“It’s The Most Wonderful Time Of The Year,
It’s the Hap-happiest season of all…”
Except….when it’s not.
In the days leading up to our first Christmas without our youngest child, sixteen-year-old Mark, Harry Connick Jr.’s merry lyrics sharply contrasted with the tears and unending ache in my chest accompanying me every minute of every day. Even the night of his death, Christmas was on our minds. On our way home from the hospital that hot July night, stunned to be leaving without our child, Chuck grabbed my hand and whispered, “Christmas, what will we do about Christmas?”
Over twenty years later, I experience joy in this “most wonderful time of the year” but not because it’s the hap-happiest season of all. Because it’s not. About two weeks before Thanksgiving I begin to feel disorganized, disconnected, and emotionally edgy. Anger and impatience vie for top billing in situations that don’t normally rattle me. And every year Chuck reminds me that my root problem is grief. I miss Mark. The freight train of sorrow still surprises me with its ferocity and power.
One reason the holiday season is so difficult for grieving Americans is because marketing gurus tap deep into our core need for community and family. Thanksgiving and Christmas are ready made opportunities for stirring up our God-given hunger for peace and whole families. The most effective ads are those that imply their product will produce healthy, conflict-free relationships. Divorce, broken relationships, childlessness, loss of a loved one, financial disaster, singleness, conflict-filled marriage—none of these fit the “hap-happiest time of the year” template. The ads only serve to magnify the holes in our own broken lives.
10 Tips for Christmas Grief Relief
Anticipation of our first Christmas without Mark amplified his absence. Like so many broken people, I wanted to jump from November 1 to mid-January. Yet, somehow, I knew our first Christmas without Mark was the most important Christmas of our lives. I needed to be intentional in finding a way to lean into the pain of Christmas without our youngest child. Here are some of the lessons I Iearned:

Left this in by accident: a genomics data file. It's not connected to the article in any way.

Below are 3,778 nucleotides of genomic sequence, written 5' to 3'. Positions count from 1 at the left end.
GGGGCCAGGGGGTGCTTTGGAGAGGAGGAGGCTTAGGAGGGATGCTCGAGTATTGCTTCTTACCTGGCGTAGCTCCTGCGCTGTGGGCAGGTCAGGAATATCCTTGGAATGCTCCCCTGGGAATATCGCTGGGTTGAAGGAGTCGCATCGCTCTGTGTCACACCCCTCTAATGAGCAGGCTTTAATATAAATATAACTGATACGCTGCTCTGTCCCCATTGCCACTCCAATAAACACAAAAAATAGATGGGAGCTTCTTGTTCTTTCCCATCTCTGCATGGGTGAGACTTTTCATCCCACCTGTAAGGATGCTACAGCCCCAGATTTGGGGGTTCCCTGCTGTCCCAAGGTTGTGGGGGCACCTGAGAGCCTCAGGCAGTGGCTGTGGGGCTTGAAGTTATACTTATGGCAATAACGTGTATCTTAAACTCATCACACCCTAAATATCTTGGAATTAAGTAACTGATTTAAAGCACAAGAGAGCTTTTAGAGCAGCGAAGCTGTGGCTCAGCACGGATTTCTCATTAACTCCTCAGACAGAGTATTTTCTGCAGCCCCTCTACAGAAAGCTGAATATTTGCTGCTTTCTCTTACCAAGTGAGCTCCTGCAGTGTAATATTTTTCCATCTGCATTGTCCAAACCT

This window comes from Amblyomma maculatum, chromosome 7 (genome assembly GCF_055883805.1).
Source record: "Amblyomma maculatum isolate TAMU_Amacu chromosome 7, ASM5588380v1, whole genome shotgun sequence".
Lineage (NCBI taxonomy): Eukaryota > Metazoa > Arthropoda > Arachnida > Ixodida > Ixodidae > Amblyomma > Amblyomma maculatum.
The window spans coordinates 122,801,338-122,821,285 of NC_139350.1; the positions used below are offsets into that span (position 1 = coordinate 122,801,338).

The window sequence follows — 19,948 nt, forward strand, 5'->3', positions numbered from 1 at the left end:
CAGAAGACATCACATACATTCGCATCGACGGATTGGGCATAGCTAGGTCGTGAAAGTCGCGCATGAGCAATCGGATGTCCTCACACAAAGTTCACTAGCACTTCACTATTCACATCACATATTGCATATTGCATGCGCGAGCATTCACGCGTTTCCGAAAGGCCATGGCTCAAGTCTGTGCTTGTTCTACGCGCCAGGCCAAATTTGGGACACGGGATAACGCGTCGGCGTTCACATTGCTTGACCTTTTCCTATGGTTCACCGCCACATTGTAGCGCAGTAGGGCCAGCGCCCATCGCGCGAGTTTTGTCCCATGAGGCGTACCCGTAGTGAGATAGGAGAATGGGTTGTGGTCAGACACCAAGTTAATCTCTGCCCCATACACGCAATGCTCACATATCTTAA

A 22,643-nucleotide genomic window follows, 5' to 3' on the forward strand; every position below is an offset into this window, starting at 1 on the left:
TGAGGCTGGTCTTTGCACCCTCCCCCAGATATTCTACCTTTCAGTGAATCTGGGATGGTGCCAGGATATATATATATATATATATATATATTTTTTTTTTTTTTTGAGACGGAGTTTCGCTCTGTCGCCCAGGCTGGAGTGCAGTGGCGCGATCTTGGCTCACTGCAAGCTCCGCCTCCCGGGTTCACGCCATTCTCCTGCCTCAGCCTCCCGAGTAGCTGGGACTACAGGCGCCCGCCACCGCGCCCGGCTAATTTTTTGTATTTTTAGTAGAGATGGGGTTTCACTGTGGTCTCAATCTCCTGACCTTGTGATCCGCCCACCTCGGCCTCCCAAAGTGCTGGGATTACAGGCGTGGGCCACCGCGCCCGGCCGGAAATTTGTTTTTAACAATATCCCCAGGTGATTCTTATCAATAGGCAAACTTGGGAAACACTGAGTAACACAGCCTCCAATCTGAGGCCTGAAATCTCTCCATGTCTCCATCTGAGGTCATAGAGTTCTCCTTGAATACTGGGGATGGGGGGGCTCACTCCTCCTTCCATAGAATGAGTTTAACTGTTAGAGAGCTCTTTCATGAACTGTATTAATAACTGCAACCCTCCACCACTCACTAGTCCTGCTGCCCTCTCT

- Don’t skip over Christmas. Christmas is for those who grieve.Ironically, when viewed through a grid of pain, the Christmas story can cultivate and nurture the seeds of hope and redemption that were planted on that first Christmas. I was strangely comforted to realize that darkness, blood, and death surrounded the birth of Jesus. Experiencing Christmas in the darkness of grief brought deeper understanding to the message of John: “The light entered the darkness and the darkness has not overcome it” (John 1: 9).
- Give yourself permission to grieve even though everyone around you is caught up in all the trappings of Christmas. Grieve for what was. Grieve as you realize the holidays will never be the same. But grieve with hope that one day joy will slip in and push grief aside.
- Lean into the pain. If tears flow, don’t apologize; simply say something like: “Give me a minute.” Acknowledge you are grieving. Accept that no matter where you go, grief will most likely follow. But be ready to be surprised by joy as God sends you treasures in the darkness designed to help turn your heart toward Him and remind you that He calls you by name (Isaiah 45:2-3).